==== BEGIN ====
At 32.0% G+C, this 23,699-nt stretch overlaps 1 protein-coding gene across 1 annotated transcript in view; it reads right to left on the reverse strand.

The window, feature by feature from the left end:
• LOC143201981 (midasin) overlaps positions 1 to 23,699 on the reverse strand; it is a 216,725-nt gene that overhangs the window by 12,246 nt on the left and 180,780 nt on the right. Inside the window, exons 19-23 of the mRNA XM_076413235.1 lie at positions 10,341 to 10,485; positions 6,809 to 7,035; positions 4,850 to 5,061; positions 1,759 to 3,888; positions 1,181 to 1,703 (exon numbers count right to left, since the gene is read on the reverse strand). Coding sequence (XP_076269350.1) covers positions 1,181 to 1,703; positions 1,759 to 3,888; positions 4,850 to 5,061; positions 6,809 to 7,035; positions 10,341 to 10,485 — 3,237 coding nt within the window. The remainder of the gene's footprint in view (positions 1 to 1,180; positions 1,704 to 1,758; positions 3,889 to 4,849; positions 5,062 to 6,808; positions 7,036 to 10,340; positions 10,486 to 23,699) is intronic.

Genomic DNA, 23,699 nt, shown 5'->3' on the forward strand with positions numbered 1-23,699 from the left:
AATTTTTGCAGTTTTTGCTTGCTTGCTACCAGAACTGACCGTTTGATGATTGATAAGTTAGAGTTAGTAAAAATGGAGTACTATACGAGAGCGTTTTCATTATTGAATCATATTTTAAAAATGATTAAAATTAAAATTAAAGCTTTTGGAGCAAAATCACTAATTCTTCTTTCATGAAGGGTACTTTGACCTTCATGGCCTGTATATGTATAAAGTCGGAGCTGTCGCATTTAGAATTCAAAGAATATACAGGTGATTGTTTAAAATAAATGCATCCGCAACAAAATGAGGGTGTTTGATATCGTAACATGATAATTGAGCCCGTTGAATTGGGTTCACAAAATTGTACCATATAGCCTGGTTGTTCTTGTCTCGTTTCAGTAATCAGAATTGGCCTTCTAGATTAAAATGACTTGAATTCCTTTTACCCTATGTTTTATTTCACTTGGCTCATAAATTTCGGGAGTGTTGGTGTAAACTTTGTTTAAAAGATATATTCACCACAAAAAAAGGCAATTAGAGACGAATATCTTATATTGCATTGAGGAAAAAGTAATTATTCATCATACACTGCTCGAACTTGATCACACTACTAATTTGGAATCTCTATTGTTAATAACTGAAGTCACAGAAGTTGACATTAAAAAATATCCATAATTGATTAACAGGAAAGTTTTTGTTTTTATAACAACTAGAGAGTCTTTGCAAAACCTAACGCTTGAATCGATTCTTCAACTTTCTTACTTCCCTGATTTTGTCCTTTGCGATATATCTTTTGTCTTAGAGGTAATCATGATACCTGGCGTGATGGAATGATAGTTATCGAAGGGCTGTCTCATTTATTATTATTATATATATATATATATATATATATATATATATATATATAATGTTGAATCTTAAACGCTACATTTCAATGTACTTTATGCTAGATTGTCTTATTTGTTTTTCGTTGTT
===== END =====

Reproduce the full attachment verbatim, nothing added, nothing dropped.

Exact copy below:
At 32.0% G+C, this 23,699-nt stretch overlaps 1 protein-coding gene across 1 annotated transcript in view; it reads right to left on the reverse strand.

The window, feature by feature from the left end:
• LOC143201981 (midasin) overlaps positions 1 to 23,699 on the reverse strand; it is a 216,725-nt gene that overhangs the window by 12,246 nt on the left and 180,780 nt on the right. Inside the window, exons 19-23 of the mRNA XM_076413235.1 lie at positions 10,341 to 10,485; positions 6,809 to 7,035; positions 4,850 to 5,061; positions 1,759 to 3,888; positions 1,181 to 1,703 (exon numbers count right to left, since the gene is read on the reverse strand). Coding sequence (XP_076269350.1) covers positions 1,181 to 1,703; positions 1,759 to 3,888; positions 4,850 to 5,061; positions 6,809 to 7,035; positions 10,341 to 10,485 — 3,237 coding nt within the window. The remainder of the gene's footprint in view (positions 1 to 1,180; positions 1,704 to 1,758; positions 3,889 to 4,849; positions 5,062 to 6,808; positions 7,036 to 10,340; positions 10,486 to 23,699) is intronic.

Genomic DNA, 23,699 nt, shown 5'->3' on the forward strand with positions numbered 1-23,699 from the left:
AATTTTTGCAGTTTTTGCTTGCTTGCTACCAGAACTGACCGTTTGATGATTGATAAGTTAGAGTTAGTAAAAATGGAGTACTATACGAGAGCGTTTTCATTATTGAATCATATTTTAAAAATGATTAAAATTAAAATTAAAGCTTTTGGAGCAAAATCACTAATTCTTCTTTCATGAAGGGTACTTTGACCTTCATGGCCTGTATATGTATAAAGTCGGAGCTGTCGCATTTAGAATTCAAAGAATATACAGGTGATTGTTTAAAATAAATGCATCCGCAACAAAATGAGGGTGTTTGATATCGTAACATGATAATTGAGCCCGTTGAATTGGGTTCACAAAATTGTACCATATAGCCTGGTTGTTCTTGTCTCGTTTCAGTAATCAGAATTGGCCTTCTAGATTAAAATGACTTGAATTCCTTTTACCCTATGTTTTATTTCACTTGGCTCATAAATTTCGGGAGTGTTGGTGTAAACTTTGTTTAAAAGATATATTCACCACAAAAAAAGGCAATTAGAGACGAATATCTTATATTGCATTGAGGAAAAAGTAATTATTCATCATACACTGCTCGAACTTGATCACACTACTAATTTGGAATCTCTATTGTTAATAACTGAAGTCACAGAAGTTGACATTAAAAAATATCCATAATTGATTAACAGGAAAGTTTTTGTTTTTATAACAACTAGAGAGTCTTTGCAAAACCTAACGCTTGAATCGATTCTTCAACTTTCTTACTTCCCTGATTTTGTCCTTTGCGATATATCTTTTGTCTTAGAGGTAATCATGATACCTGGCGTGATGGAATGATAGTTATCGAAGGGCTGTCTCATTTATTATTATTATATATATATATATATATATATATATATATATATATATAATGTTGAATCTTAAACGCTACATTTCAATGTACTTTATGCTAGATTGTCTTATTTGTTTTTCGTTGTT